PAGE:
What is that worth?
Where are you planting your trees? You don’t need a farm. You just have to stay put for a while.
This shows how intertwined our lives are on the simplest of terms, you don’t know about Myron Nixon grafting better wood on walnut trees around the farm ( the trees behind the garage but most of the trees below the cemetery have grafts, have any survived? ).
Nick told me once to plant trees even if I wasn’t planning to live there until maturity because you can’t have fruit until you plant a tree.
I wonder if Ruth Renne knew what fruit her “plantings” would bear.
I have planted tree after tree here on our property in Montana. We bought a house with acreage in 2010. The house is very well built efficient to heat and cool and lovely. The first family divorced two years after having the house built. The second family sold it because they were in businesses that suffered during the economic downturn. Not a single fruit or nut tree was planted during those first 8 years.
We are planting carefully selected apples, peaches, plums, pears, and cherries. Voles and gophers have taken some, deer love to nibble them and dry years have been challenging. But we are beginning to really see the fruits of our labor. Our last child has left the nest, we’ll soon be welcoming neighbors to share in the bounty to come.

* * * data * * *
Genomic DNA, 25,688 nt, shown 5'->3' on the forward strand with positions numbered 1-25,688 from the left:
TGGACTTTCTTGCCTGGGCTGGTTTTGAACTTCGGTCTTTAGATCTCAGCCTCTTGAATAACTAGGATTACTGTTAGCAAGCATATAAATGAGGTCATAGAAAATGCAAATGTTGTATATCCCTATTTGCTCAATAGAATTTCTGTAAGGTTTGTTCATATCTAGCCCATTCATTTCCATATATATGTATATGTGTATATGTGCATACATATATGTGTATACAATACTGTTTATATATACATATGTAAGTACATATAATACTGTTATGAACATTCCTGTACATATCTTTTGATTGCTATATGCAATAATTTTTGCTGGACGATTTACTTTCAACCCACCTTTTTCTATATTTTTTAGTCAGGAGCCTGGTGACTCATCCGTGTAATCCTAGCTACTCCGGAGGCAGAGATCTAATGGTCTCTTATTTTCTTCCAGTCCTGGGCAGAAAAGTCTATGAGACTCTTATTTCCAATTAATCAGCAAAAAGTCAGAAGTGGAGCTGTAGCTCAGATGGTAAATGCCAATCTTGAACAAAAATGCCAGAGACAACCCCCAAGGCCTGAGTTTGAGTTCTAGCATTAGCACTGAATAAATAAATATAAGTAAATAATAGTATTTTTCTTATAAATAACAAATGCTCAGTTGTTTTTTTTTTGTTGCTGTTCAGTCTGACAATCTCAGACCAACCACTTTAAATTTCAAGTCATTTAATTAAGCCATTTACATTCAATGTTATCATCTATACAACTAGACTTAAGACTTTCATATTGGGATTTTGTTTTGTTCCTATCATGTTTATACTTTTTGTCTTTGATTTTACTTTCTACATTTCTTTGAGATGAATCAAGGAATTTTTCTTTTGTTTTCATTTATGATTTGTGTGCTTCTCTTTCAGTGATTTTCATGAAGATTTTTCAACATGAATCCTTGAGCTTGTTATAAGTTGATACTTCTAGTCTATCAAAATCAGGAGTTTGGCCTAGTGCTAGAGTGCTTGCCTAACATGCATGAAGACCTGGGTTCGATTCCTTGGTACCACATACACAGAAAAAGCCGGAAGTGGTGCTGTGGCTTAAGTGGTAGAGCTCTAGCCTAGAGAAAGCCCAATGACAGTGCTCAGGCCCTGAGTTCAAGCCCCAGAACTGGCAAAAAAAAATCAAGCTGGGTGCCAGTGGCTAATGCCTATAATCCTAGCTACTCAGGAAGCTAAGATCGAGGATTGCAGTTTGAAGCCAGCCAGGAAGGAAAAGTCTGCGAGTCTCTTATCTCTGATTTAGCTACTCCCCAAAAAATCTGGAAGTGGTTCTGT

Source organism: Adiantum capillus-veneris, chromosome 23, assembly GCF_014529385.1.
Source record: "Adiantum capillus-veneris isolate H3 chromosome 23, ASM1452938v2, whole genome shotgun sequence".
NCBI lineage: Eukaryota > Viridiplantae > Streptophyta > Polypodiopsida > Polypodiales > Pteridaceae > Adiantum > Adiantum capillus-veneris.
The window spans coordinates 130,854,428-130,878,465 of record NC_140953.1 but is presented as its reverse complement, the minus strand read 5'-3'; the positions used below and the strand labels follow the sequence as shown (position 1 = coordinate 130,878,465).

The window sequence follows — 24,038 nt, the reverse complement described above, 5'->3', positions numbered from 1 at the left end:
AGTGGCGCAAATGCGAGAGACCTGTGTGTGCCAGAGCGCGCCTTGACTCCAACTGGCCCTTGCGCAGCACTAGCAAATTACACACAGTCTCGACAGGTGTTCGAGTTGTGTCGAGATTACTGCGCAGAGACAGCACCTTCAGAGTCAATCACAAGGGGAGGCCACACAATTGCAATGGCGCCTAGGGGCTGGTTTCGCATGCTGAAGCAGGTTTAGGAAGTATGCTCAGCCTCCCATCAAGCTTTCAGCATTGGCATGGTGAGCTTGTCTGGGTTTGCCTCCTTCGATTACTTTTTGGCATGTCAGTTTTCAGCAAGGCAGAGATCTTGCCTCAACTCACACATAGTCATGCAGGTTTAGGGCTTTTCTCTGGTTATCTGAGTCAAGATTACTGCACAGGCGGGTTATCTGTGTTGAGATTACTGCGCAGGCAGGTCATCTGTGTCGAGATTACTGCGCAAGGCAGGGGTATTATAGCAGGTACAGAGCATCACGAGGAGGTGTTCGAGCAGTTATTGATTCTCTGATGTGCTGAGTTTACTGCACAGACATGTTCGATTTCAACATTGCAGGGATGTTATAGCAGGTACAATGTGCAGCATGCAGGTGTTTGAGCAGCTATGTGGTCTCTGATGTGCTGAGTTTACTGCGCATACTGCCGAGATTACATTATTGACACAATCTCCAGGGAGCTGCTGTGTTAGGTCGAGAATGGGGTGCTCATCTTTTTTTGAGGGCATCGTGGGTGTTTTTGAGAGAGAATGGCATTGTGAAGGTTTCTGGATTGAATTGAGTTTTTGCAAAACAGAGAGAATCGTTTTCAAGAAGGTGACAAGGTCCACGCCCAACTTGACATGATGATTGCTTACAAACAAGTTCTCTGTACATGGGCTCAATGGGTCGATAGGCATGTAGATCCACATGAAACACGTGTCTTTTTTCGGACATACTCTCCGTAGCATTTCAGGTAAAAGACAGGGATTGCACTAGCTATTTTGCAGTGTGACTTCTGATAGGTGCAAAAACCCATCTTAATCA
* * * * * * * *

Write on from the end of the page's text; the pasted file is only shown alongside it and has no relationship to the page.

Growing up in the South as a pastor’s daughter we moved every seven years or so. When we would visit my Grandmother and her sister I would enjoy her Jujubes and figs. There were magical jars of whole fig preserves with lemon slices in her big pantry. One house (we called our temporary homes pastoriums) had a wonderful apple tree that resulted in lots of busy kitchen activities. One house had woods on two sides and tasty blackberries. It was hard to get enough for a pie when we were eating so many as we picked. My mother, who grew up in Denver, use to talk about a childhood neighbor’s gooseberry bush. So now we have about eight varieties of gooseberries and 10 black currant bushes all loaded with fruit in early summers. Rhubarb that didn’t like our warm climates now flourishes in the beds bordering the back of the house.
The coming of Spring fills me (more than ever) with joyful anticipation of the growing season. The budding, blooming, and fruit set all get my attention. While peas and greens are planted the fruit trees are doing what they do every year they are beautiful in bloom, will someday provide shade, and and this year they will surely provide fruit for fresh eating, pies and canning. Not a lot but promising for years to come.